Plastics Technology

JAN 2019

Plastics Technology - Dedicated to improving Plastics Processing.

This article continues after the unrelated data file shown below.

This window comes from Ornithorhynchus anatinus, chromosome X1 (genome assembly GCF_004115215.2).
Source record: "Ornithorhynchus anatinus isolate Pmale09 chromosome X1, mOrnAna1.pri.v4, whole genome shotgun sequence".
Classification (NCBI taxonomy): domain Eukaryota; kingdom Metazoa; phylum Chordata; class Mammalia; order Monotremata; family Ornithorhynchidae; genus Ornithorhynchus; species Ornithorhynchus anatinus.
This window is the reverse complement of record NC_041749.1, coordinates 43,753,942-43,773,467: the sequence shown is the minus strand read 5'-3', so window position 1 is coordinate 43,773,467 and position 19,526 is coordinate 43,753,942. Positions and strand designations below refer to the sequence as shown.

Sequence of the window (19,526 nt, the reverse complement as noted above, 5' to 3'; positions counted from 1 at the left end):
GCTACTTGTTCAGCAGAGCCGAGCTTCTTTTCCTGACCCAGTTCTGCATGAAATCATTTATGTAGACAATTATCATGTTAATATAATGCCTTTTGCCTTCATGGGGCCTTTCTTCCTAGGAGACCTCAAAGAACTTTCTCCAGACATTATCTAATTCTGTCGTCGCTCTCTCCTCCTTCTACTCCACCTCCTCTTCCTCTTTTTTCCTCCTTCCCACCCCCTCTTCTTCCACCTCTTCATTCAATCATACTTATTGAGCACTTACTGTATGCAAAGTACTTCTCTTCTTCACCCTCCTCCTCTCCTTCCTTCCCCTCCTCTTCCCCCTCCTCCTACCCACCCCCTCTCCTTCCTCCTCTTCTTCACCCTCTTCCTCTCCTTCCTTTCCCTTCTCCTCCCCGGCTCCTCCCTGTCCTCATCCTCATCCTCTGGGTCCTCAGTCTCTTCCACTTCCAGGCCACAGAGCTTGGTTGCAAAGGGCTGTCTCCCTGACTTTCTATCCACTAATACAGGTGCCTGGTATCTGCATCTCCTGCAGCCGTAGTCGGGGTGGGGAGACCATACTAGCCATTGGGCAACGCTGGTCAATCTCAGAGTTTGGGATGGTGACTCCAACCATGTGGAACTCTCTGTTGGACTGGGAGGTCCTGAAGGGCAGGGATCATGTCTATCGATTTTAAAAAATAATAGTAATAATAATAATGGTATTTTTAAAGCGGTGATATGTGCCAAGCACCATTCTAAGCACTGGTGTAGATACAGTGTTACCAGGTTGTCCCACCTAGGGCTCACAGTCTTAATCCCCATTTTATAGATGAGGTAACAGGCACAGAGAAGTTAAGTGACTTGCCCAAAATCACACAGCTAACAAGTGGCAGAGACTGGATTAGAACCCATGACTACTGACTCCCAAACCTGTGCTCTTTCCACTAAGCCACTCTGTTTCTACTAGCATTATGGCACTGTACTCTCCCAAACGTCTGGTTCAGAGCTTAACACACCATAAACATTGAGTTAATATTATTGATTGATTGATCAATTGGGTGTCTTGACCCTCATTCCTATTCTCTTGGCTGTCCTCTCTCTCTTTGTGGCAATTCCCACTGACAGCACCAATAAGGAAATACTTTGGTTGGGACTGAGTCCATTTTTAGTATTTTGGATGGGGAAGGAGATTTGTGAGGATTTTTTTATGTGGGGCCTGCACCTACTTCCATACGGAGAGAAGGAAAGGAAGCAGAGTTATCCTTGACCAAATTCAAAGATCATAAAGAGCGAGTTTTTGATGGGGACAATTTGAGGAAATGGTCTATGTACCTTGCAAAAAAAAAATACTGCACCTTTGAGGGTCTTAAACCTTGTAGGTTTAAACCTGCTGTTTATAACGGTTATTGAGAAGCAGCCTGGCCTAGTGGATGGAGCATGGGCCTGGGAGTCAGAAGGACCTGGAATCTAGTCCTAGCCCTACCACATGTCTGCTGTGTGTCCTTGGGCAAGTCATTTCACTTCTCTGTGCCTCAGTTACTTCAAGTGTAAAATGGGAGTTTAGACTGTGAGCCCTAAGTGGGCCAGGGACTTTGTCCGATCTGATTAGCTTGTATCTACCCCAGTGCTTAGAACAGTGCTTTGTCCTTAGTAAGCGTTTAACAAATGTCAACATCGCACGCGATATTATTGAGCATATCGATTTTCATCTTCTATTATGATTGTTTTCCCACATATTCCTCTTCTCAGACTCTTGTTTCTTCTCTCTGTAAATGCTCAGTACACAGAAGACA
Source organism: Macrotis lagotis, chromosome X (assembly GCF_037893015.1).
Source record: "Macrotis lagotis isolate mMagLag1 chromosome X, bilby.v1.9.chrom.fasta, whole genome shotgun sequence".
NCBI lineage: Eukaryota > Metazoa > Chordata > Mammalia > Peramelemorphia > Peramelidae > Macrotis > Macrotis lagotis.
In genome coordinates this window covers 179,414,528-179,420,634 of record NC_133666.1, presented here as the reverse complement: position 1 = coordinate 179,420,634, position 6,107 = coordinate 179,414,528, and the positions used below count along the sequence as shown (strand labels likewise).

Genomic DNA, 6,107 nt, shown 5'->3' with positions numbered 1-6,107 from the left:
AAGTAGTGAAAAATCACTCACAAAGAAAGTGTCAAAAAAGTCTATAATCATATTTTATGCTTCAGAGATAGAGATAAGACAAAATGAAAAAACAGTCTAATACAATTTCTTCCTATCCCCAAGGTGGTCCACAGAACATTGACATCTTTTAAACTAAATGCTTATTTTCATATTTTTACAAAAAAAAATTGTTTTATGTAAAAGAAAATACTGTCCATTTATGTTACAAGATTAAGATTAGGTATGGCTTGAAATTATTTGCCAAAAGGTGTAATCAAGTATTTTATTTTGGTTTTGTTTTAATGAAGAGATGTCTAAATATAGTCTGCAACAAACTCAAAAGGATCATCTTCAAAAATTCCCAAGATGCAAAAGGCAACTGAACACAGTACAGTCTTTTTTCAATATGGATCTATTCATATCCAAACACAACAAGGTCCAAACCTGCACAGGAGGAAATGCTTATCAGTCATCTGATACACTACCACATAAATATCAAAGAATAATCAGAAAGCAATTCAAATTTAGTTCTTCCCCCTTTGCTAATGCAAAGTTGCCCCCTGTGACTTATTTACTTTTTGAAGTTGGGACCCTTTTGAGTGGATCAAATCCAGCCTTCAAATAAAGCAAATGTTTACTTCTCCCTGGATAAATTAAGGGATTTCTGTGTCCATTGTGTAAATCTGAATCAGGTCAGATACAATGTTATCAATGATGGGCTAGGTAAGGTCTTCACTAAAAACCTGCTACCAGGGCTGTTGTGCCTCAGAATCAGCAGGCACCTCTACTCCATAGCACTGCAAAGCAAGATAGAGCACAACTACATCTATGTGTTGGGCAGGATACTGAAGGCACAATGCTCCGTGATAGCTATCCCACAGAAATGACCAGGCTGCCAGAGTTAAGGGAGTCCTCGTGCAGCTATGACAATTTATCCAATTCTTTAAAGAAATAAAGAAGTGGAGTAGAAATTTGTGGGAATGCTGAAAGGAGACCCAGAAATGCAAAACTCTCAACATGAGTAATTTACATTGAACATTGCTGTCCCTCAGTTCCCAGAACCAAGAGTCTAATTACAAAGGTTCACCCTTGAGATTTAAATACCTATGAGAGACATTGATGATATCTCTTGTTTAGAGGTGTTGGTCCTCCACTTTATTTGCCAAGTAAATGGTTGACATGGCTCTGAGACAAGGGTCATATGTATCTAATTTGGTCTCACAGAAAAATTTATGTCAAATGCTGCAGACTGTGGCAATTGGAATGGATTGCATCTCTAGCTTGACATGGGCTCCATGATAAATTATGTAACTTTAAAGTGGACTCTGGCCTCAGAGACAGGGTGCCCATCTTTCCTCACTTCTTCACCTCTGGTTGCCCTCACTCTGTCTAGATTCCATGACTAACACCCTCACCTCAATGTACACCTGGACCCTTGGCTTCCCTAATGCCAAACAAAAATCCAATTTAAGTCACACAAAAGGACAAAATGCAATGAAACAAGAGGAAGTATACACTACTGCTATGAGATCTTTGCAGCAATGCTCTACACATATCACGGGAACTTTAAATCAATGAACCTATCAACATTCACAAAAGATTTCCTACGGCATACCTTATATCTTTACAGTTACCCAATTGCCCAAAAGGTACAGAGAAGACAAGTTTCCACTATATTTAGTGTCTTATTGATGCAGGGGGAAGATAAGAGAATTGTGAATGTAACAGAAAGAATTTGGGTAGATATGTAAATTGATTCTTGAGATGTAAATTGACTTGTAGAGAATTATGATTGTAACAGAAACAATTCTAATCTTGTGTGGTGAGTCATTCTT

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however, is still one that Integrity and others must confront constantly, according to McLaughlin. There is a labor pool to draw from, but its depth, and the skill set of the individuals within it, differ from what Integrity is used to. "We're hiring some semi-skilled labor that may have come from a machine shop or were in a tool room at a molder," McLaughlin says, "but they really didn't have experi- ence with building new tools." To address that, Integrity has instituted a comprehensive in-house training program, as well as flying experienced workers from Canada down to Mexico and some Mexican workers up to Windsor. In addition, the company is collaborating with local technical colleges to find new recruits and help those schools build a curriculum that will serve the growing moldmaking industry. "At least here in Querétaro, there is no specialized training for moldmaking," McLaughlin says. "So we're hiring guys that have industrial engineering and mechanical engineering experience. They've proven that they have that mindset, and then we're training them specific to our industry." Part of this effort involves a co-op partnership with local technical colleges. On Integrity's shop floor, multiple workers sport yellow shirts that designate them as members of the co-op program. Integrity currently has eight co-op students, spending a portion of their school day at the plant for paid hands-on experience. From the last co-op student group, McLaughlin says Integrity hired all eight, giving the company workers experience not just in moldmaking but in how Integrity makes molds. "The co-op is appealing to us because we're training them in our processes and techniques and work ethic, which is good," McLaughlin says. "There's a benefit to that—you're investing in a young guy and if he's treated properly, he's going to stay here." HECHO EN MEXICO (MADE IN MEXICO) As the nascent moldmaking industry grows in Mexico, its OEM and tier supplier customers are increasingly asking for local tool builds and support, instead of using Mexican shops simply for repairs and engineering changes on molds that were brought in from elsewhere. "We're hearing a lot more about local tooling requests," McLaughlin says. "It seems like it's being mandated by the OEMs or the big Tier Ones—they want to build local now, in Mexico." When Integrity first came to Mexico, its business was 100% based on repairs, maintenance and engineering changes. Not long after arriving, it moved into building locally, and today, McLaughlin says its business is split 70:30 between new builds and maintenance/repairs. That's the same ratio as at its head- quarters in Canada. "I think OEMs and Tiers are seeing that there's more ability here," McLaughlin says. "I'm not bragging, but I think Integrity is helping that. Whatever we can do in Canada, we can do here." "I think OEMs and Tiers are seeing that there's more ability here. I think Integrity is helping that. Whatever we can do in Canada, we can do here." Integrity's new operation in Querétaro features two 2300-ton KraussMaffei injection molding machines, providing mold trials for larger tools or emergency production for customers. Integrity's new facility features a 50-ton overhead crane capable of moving large molds between its two 2300-ton KraussMaffei injection molding machines. @plastechmag 41 Plastics Technology On-Site Integrity Tool and Mold

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